Harms adds: “This is a really big investment and let’s hope it goes really well because we really want TV4 as a commissioner for quality drama. SVT is doing it too but we need one more.”
The fact that Modus isn’t your typical crime drama was a big draw for many members of the cast. Melinda Kinnaman (Ørnen), who plays Inger Johanne Vik, says she had previously avoided police stories. “When I heard about it, I thought it sounded like another Swedish crime series. But when I learnt more about the ambition of the show and how the scriptwriters wanted to make every character rich and complex, I wanted to do it,” she explains.
“These scriptwriters are so good at not saying too much. You don’t understand exactly what each character is. As in real life, we’re all full of contradictions and they really captured that. Sometimes Swedish TV is more simplified and you don’t have that, so it’s very special. TV can be really fast. Here it felt like everybody wanted it to be as good as possible. The most important thing was to ensure the show was really good quality, and I think we managed it.”
In the series, Kinnaman’s Vik partners with police officer Ingvar Nyman (Henrik Norlén) to find the murderer. While Norlén has played lots of policeman, he says Modus was very different from what he had done before.
“This was new for me,” he says. “I like to think he’s a policeman but he’s in a thriller. That’s the difference with this kind of role. I also liked that we were doing one book for eight episodes. Usually we do 90 minutes for one book. In this series you really get to know the families and then there’s a murder and you see how it affects them. It’s very unusual. And it’s a nice world of characters that they’ve built.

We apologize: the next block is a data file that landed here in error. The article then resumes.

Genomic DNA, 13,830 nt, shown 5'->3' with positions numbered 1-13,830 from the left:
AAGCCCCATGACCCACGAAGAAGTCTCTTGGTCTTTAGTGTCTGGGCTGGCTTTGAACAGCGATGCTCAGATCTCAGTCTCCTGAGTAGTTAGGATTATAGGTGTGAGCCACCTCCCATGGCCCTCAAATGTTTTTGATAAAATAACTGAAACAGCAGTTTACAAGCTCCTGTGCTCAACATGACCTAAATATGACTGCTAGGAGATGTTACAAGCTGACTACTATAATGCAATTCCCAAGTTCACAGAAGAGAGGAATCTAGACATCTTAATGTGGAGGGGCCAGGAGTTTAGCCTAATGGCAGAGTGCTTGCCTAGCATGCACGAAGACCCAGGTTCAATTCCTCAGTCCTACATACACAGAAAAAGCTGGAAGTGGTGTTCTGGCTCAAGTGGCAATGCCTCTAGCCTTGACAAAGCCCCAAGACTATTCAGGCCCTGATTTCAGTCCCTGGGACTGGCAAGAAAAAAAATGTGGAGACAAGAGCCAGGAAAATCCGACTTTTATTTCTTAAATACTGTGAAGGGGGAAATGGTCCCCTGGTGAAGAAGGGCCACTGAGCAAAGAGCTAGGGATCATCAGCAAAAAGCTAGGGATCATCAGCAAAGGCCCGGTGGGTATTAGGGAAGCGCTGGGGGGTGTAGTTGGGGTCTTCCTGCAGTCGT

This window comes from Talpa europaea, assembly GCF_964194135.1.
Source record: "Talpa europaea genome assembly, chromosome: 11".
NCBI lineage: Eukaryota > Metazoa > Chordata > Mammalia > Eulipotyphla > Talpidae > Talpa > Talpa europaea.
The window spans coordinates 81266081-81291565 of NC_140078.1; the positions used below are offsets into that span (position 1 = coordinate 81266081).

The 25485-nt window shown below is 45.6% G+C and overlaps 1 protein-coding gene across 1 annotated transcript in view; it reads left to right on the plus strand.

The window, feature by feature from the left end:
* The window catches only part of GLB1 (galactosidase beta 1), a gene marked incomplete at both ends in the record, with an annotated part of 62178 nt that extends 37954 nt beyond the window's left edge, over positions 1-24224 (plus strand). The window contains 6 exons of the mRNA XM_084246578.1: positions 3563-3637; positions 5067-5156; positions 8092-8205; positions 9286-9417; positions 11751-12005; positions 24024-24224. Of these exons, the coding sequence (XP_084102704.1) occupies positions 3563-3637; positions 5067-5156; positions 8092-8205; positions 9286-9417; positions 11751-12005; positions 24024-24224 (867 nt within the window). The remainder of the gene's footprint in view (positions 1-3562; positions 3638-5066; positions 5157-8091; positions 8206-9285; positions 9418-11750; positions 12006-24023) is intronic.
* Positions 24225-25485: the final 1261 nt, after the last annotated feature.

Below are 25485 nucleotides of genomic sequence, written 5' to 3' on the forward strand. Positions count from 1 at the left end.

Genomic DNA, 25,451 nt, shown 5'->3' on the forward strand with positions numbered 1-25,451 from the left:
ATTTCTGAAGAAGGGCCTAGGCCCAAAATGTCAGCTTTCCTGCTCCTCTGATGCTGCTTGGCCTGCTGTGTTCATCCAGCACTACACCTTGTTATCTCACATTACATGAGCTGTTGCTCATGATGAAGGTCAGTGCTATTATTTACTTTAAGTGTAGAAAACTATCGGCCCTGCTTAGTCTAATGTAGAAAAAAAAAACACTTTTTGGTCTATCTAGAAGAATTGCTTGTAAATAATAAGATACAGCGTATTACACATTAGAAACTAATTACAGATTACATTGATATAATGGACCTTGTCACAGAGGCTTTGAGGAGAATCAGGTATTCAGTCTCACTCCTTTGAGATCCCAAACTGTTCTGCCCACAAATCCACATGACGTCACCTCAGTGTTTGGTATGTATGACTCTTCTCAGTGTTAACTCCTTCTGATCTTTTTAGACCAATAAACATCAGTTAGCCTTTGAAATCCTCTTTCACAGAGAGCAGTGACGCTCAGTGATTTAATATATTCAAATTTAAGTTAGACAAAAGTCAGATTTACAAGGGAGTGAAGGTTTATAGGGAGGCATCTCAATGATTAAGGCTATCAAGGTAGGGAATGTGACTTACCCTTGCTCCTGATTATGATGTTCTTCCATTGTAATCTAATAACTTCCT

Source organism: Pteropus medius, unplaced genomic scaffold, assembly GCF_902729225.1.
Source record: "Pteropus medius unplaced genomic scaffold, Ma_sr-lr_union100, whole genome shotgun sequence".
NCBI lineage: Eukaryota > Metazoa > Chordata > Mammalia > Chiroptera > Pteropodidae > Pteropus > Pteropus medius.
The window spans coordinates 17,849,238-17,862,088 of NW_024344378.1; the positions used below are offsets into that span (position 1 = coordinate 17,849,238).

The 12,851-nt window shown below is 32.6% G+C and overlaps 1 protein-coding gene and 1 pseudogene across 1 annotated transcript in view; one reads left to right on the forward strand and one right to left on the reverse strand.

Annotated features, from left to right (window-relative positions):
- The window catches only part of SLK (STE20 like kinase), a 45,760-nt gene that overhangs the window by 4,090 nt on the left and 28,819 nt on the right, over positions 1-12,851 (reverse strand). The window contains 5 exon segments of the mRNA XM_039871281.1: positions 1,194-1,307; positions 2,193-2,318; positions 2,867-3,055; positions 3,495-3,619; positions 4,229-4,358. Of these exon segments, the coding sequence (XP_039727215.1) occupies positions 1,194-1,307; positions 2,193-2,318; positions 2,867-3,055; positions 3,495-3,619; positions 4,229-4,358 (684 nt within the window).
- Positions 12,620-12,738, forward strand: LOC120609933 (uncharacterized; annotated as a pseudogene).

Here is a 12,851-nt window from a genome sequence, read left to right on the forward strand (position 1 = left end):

“When I watch series like The Wire, I like to get to know people. I’d like to see more of that in Sweden, not just one case per episode.”
Married actors Cecilia Nilsson (Morden) and Krister Henriksson (Wallander) reprise their personal relationship as the Bishop and her husband. Henriksson signed on having previously worked with Tengblad. “Josefine was the producer of the Wallander movies and I like to work with people who I like, who I have confidence in, and I have a great confidence in her,” he says. “When she became the head of TV4 drama, she asked me about this show and, without reading the script, I said I would do it because of her. I saw the first episode and I don’t regret it.
“It’s a new genre. Wallander and Beck were more or less three hours with all the commercials. This is just one hour (per episode). And that’s quite new. It’s not crime, it’s more of a thriller.”
Nilsson, who will appear in SVT drama Springfloden (Spring Tide) in 2016, adds: “There is an interesting underlying story that will reveal itself. Anne is a fantastic writer and her spirit is very well taken care of in the series.”
Fellow cast members Simon J Berger (Torka aldrin tårar utan handskar), who plays Vik’s ex-husband Isak Aronson, and Alexandra Rapaport (Ulrika Sjöberg) both felt the script was too good to turn down.
“I thought it was another Nordic crime show but then when I read it, I realised it was a drama, a thriller. Both that genre, which interests me, and the quality of the script really made me keen on doing it,” Berger says. “It’s got a lovely quality and both the team and the cast are absolutely amazing. The plot is not just the case and then some drama scenes sprinkled on top. Here the drama storylines are the plot and among those plotlines there’s also the case.”